Companies each have their unique warranty procedures. Even if a product falls within the designated warranty timeframe, the company might demand various proofs to demonstrate a failure during normal use.

If the product fails due to actions taken by the owner rather than a flaw in design or manufacturing, the warranty is unlikely to be honoured. For example, placing a product in an excessively hot or cold environment beyond its intended use might invalidate the warranty coverage.      

What is a Guarantee?

Guarantees, under Australian Consumer Law, are assurances that an item or items sold to a customer are safeguarded according to various factors. For the seller, they can guarantee the buyer that the items are, say, as described and shown in a catalogue or store display, all warranties will be valid and honoured within their effectiveness period, and possession will be undisturbed. By being put up for sale, the manufacturer guarantee includes for example, that the product is of top condition and any warranty will be honoured in terms of parts support.    

Warranty vs. Guarantee

The terms “warranty” and “guarantee” are often switched, but still have some subtle differences. Both entail commitments by sellers to fulfil certain assurances made to consumers about their products. However, the contrast lies in the level of confidence expressed by the manufacturer regarding the product’s quality and performance.

A warranty represents a seller’s commitment that if their product fails to meet defined specifications, a solution is available. It delineates the seller’s liability and exclusions. While the buyer doesn’t pay a separate fee for the warranty, its cost is encompassed within the product’s price.

Conversely, a guarantee stands as a promise or assurance from the manufacturer or seller that the product will perform as described or adhere to specific quality standards. If it fails to do so, the manufacturer will repair or replace it. Guarantees entail no additional cost for the buyer and can be extended for both products and services.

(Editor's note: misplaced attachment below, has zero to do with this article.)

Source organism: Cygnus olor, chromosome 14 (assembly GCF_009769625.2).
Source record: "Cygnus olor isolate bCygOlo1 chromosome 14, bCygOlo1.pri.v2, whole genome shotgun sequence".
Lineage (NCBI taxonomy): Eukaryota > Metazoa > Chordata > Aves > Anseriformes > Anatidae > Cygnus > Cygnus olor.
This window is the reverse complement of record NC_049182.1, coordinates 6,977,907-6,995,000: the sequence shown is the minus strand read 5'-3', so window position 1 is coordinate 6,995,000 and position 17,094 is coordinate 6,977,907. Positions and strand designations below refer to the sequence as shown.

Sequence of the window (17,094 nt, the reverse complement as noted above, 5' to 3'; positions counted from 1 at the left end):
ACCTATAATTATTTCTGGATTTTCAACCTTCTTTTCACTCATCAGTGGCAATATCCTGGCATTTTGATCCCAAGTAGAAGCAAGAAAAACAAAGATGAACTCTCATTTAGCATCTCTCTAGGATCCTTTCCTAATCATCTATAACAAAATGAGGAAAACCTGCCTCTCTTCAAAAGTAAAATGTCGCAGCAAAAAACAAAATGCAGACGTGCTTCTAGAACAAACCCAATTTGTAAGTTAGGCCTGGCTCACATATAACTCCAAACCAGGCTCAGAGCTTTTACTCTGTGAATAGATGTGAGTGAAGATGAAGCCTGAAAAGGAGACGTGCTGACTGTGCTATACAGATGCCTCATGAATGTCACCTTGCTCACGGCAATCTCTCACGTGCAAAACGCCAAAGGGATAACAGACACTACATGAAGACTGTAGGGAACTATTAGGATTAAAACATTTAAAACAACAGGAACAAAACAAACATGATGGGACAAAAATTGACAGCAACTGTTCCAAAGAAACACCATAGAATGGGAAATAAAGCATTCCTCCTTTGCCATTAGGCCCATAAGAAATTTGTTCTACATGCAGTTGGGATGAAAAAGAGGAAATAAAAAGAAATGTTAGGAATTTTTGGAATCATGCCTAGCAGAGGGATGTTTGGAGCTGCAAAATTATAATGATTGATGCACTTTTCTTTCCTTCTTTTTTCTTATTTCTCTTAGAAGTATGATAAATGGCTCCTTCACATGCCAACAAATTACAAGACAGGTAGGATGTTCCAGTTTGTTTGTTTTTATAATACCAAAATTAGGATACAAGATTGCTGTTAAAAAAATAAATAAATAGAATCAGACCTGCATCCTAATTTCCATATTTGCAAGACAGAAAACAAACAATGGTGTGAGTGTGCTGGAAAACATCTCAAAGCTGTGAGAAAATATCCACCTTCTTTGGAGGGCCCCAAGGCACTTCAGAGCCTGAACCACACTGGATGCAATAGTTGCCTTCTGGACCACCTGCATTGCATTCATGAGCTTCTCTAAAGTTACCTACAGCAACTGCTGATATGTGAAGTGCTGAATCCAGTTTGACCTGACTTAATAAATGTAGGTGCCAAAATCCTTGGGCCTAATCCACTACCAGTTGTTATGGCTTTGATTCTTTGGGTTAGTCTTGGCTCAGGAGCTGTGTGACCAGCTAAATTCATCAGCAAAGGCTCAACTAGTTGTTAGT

Resolving Warranty Disputes

Warranty disputes can arise when consumers believe their rights under the warranty have been violated. In Australia, the resolution of warranty disputes can often follow these steps:

  • Warranty check. Review the warranty and instructions thoroughly. Most warranties won’t cover damages resulting from using an item in ways it wasn’t intended for. Additionally, specific issues may not fall under warranty coverage.
  • Negotiation. The first step in resolving a warranty dispute is to contact the seller or manufacturer and attempt to negotiate a resolution. This may involve requesting a repair, replacement, or refund.
  • Alternative Dispute Resolution (ADR). If negotiation with the seller or manufacturer is unsuccessful, consumers can consider alternative dispute resolution methods, such as mediation or arbitration. These methods aim to reach a mutually agreed-upon resolution.
  • Consumer complaints. Consumers can also lodge complaints with relevant authorities, such as the Australian Competition and Consumer Commission (ACCC) or the Office of Fair Trading in their state or territory. These agencies can investigate and prepare compliance/enforcement action given sufficient evidence, but are not in charge of reviewing warranties before they are ever issued, and cannot resolve warranty disputes 
  • Legal action. In some cases, if other methods fail, consumers may consider taking legal action through the court system. However, legal action should be a last resort due to the associated costs and time.

Warranty Tips

As a consumer, several measures can help reduce warranty complications:

  • Review the warranty before making a purchase, and consider acquiring extra coverage from the seller if available. It’s also beneficial to retain the receipt alongside the warranty when addressing warranty-related matters.
  • Maintain a copy of the warranty for future reference in case issues emerge.
  • Opt to purchase from reputable companies known for honouring their warranties and delivering reliable customer service.
  • Follow the instructions for using items as intended, and adhere to any specified maintenance schedules by conducting and documenting periodic maintenance.


No matter the product or service you pay for, warranties off consumers peace of mind by providing legally binding assurances regarding their quality and performance. By understanding how warranties work, the resolution of warranty disputes, the reasons for denial, and the different types of warranties, consumers and businesses can navigate the warranty landscape effectively. Read and follow the terms and conditions of your warranty, and everything will be fine.

DISCLAIMER: This article is for informational purposes only and is not meant to replace official legal advice on consumer product/service. BARTERCARD is not connected with any government agency. Please consult a solicitor for further understanding of the ACL and relevant regulations.